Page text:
Monday, July 7, 2014
The Simpsons Movie - Homer Hits the Big Screen
5 out of 5 Stars
The animated television series The Simpsons is the longest running television show. It became very popular from the time it began to air in 1989 on FOX. The characters appeared on all kinds of merchandise, games, and comic books. It was years later before I started to watch the show because I didn’t have FOX in 1989. I quickly got hooked on the show and have been watching it ever since. I have all the DVD sets that have been released and I went to see The Simpsons Movie on opening day in 2007. I just watched the movie again.
Springfield is facing a dangerous situation. Lisa convinces everyone to do something to fix the situation. Things start to get better until the day that Homer gets distracted by free donuts and does something that dooms the town. He then has to try to find a way to redeem himself and possibly save the town.
The Simpsons Movie begins showing many of the characters in a movie theater watching an Itchy & Scratchy movie. During the credits, there are a few little bits of animation, including Maggie’s first word, but there really aren’t any actual extra scenes during or after the credits. There wasn’t an animated short before the movie, unless you count the few minutes of Itchy & Scratchy.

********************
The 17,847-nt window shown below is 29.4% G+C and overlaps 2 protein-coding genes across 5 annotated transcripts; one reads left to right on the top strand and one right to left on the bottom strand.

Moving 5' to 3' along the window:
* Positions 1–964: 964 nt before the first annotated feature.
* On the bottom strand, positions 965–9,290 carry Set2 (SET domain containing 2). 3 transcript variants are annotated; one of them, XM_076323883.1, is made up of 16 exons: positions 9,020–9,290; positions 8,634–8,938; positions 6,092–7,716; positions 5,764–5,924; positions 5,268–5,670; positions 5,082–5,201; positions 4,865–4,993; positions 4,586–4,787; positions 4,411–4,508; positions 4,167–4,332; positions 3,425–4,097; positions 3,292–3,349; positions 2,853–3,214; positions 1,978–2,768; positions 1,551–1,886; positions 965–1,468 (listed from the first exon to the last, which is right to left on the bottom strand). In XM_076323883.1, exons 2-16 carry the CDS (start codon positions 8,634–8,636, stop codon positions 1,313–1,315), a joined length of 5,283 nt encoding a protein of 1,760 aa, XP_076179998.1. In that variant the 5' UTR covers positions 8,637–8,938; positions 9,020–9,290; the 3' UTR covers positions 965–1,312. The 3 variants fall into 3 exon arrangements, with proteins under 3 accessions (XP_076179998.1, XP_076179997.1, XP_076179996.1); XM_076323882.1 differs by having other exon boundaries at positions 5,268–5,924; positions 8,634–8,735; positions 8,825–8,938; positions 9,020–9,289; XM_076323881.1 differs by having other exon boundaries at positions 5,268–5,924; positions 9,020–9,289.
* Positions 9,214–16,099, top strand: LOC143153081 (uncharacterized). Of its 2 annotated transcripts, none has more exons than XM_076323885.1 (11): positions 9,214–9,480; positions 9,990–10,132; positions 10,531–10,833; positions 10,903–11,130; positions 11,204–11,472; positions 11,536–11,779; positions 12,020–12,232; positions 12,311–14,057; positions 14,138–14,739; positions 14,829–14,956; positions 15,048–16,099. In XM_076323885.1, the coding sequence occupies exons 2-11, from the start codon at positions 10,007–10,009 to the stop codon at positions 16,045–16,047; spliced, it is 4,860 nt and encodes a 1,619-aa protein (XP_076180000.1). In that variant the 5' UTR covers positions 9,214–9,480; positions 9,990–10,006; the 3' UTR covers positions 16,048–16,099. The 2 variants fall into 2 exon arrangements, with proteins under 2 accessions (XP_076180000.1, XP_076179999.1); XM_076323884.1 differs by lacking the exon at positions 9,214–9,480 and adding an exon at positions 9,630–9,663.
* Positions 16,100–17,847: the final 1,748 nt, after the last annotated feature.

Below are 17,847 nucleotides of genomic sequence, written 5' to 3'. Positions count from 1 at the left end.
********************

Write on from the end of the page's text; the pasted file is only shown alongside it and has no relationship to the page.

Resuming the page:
While the plot for the movie does build on things from the series, it is self contained. There really haven’t been any continuing storylines in the series, so there wasn’t anything like that to carry into the movie. Everything is resolved by the end of the movie. Some things that happened in the movie have been referenced in the series since then once or twice. When the new season started in the fall of 2007, something is shown that connects to the ending of the movie. People who haven’t seen the series could enjoy the movie though they probably won’t know all the characters or get why certain things happen. The movie is really aimed at fans of the show.